PCRA Meetings: Life Safety Considerations

Health Care Facilities that receive their accreditation from The Joint Commission (TJC) are subject to the TJC Standards. These form the basis of accreditation surveys and are intended to provide key performance elements for patient, individual, or resident care and organizational functions so that facilities can provide safe and high quality care.

One of the most critical times to perform a custom evaluation of patient safety within accredited healthcare organizations is during periods of construction. Within the Environment of Care Chapter of the TJC standard the hospital is required to conduct a preconstruction risk assessment (PCRA) to evaluate the impacts to air quality, infection control, utility requirements, noise, vibration, life safety, and other hazards that affect care, treatment and services (EC.02.06.05 EP 2). Given the multi-disciplinary nature of the risk analysis, Hospitals typically form PCRA committees that are staffed by personnel in responsible charge of the various areas of impact. These PCRA committees meet regularly and are required to document their analysis and subsequent approval of all construction activities within the facility.

Life safety is a critical component of a PCRA evaluation. It is paramount that the individual(s) performing the Life Safety evaluation are well versed in impairments of the various life safety systems in the building. Under the umbrella of life safety, impairments to the following systems are included: fire alarm & detection systems, fire protection systems, smoke control system, means of egress, and passive fire protection systems & features (i.e. fire rated walls, doors, and dampers. Furthermore, impacts to first responders should also be included in such evaluations as well as mitigating the risks of increased risks of a fire event inherent with construction (i.e. hot work in areas where combustible materials are stored). If the evaluation done by the hospital finds that the planned work will impair one or more of these systems, an interim life safety measure (ILSM) is required to be implemented for the duration of the impairment(s) based on the hospitals policy (LS.01.02.01 EP1).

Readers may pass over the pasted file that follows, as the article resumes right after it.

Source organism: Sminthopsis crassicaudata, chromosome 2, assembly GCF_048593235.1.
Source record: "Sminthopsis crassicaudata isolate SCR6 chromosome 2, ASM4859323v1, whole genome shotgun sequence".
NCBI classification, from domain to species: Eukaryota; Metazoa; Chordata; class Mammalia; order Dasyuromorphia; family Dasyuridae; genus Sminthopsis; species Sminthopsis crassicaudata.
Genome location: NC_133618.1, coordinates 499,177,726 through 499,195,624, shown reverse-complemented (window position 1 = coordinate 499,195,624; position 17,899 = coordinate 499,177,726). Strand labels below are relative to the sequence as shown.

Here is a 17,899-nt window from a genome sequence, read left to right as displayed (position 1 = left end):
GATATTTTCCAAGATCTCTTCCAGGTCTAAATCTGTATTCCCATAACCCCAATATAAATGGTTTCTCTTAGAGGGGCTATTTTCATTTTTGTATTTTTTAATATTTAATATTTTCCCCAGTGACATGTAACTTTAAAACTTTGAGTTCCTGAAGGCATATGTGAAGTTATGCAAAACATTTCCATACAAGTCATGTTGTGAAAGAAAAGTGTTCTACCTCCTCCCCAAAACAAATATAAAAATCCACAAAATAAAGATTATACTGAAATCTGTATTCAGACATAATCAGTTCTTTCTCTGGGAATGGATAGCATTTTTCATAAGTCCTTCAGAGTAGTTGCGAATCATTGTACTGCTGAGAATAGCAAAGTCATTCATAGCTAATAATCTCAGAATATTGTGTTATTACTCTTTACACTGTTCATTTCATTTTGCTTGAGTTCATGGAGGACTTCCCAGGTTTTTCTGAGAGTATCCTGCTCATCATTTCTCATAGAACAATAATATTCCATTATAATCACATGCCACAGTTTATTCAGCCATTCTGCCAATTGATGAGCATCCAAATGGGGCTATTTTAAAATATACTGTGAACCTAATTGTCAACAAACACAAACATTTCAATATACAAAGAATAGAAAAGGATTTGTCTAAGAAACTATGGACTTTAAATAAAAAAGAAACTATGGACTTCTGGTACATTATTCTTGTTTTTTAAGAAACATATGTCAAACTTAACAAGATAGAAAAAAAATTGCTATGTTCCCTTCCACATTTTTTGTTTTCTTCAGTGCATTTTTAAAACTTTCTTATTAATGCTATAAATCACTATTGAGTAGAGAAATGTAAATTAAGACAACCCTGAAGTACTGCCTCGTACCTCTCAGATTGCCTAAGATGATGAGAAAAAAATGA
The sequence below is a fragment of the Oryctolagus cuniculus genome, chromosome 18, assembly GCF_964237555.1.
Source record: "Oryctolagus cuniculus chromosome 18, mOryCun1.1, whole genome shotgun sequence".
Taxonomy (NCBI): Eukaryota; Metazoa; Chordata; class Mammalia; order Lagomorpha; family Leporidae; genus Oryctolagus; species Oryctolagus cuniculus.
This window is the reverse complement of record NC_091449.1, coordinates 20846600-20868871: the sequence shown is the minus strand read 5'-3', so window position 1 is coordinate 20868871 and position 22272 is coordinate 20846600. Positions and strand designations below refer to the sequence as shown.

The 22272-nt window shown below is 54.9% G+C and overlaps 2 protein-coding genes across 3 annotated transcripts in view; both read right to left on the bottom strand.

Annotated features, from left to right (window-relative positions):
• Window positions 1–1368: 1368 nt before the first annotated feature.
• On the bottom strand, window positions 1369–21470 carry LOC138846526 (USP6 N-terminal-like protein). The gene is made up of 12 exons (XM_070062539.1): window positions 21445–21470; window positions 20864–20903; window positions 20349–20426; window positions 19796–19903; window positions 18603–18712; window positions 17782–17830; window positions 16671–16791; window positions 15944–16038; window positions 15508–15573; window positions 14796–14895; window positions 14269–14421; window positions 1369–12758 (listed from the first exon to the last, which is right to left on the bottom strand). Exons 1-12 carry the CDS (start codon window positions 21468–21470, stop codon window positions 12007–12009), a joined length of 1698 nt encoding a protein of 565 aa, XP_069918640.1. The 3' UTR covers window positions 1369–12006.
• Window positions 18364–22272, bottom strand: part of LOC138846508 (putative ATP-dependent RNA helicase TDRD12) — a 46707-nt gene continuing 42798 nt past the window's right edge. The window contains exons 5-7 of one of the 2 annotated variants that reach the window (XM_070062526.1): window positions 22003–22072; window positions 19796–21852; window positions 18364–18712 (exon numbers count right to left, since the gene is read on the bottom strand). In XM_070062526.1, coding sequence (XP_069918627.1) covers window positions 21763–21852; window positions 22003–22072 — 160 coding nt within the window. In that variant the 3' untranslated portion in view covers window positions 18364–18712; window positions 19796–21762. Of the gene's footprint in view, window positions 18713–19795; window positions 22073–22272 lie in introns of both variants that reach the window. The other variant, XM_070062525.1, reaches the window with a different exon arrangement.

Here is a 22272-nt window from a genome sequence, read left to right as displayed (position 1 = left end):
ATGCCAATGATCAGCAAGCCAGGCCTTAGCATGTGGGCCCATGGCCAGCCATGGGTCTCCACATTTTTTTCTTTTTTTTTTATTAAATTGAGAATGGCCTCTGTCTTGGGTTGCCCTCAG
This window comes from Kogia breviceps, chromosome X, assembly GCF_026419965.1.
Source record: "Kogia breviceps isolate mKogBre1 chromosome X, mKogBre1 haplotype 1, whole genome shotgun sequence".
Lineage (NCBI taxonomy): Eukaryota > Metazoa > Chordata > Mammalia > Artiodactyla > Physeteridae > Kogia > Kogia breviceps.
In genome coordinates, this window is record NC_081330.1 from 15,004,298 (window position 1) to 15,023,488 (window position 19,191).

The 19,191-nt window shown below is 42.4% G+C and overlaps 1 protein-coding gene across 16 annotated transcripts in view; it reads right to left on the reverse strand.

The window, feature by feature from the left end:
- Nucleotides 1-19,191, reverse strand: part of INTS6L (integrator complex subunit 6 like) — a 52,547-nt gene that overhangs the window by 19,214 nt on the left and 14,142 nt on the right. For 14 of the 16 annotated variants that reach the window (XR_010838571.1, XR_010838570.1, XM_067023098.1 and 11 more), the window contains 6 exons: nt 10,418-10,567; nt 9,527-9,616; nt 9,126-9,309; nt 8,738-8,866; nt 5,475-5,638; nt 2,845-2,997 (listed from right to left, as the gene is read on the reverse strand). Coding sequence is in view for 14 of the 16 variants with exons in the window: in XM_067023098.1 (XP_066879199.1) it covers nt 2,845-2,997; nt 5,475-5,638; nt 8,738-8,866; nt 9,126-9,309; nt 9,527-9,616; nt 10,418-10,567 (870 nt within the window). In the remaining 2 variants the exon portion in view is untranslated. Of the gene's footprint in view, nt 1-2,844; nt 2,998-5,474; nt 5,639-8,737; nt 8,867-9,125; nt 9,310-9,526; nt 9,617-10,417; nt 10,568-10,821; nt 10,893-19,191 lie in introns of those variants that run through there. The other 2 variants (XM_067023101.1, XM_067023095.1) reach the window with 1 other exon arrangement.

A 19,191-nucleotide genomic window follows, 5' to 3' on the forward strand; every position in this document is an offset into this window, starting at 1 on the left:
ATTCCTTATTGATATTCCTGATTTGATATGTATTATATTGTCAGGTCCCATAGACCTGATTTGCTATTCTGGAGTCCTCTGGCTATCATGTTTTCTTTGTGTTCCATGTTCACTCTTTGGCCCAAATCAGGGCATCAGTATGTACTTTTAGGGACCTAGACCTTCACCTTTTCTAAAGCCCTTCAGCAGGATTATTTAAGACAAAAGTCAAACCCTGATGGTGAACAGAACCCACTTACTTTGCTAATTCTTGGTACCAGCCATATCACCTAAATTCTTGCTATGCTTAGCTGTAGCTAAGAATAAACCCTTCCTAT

Examples of common impairments are:

  • Fire alarm shut down greater than 4 hours
  • Sprinkler impairment lasting greater than 10 hours
  • Reconfiguration of the exit access system
  • Reduction in corridor width
  • Blocked exit
  • Blocked exit discharge
  • Fire rated door removed in rated wall for extended period of time
  • Holes made in fire rated barriers
  • Obstructions to fire lanes

Depending on the complexity of the project, specialized ILSMs that take into account the different phases of the project and number of impairments the project may need to be created.


Application of any information provided, for any use, is at the reader’s risk and without liability to Code Red Consultants. Code Red Consultants does not warrant the accuracy of any information contained in this blog as applicable codes and standards change over time. The application, enforcement and interpretation of codes and standards may vary between Authorities Having Jurisdiction and for this reason, registered design professionals should be consulted to determine the appropriate application of codes and standards to a specific scope of work.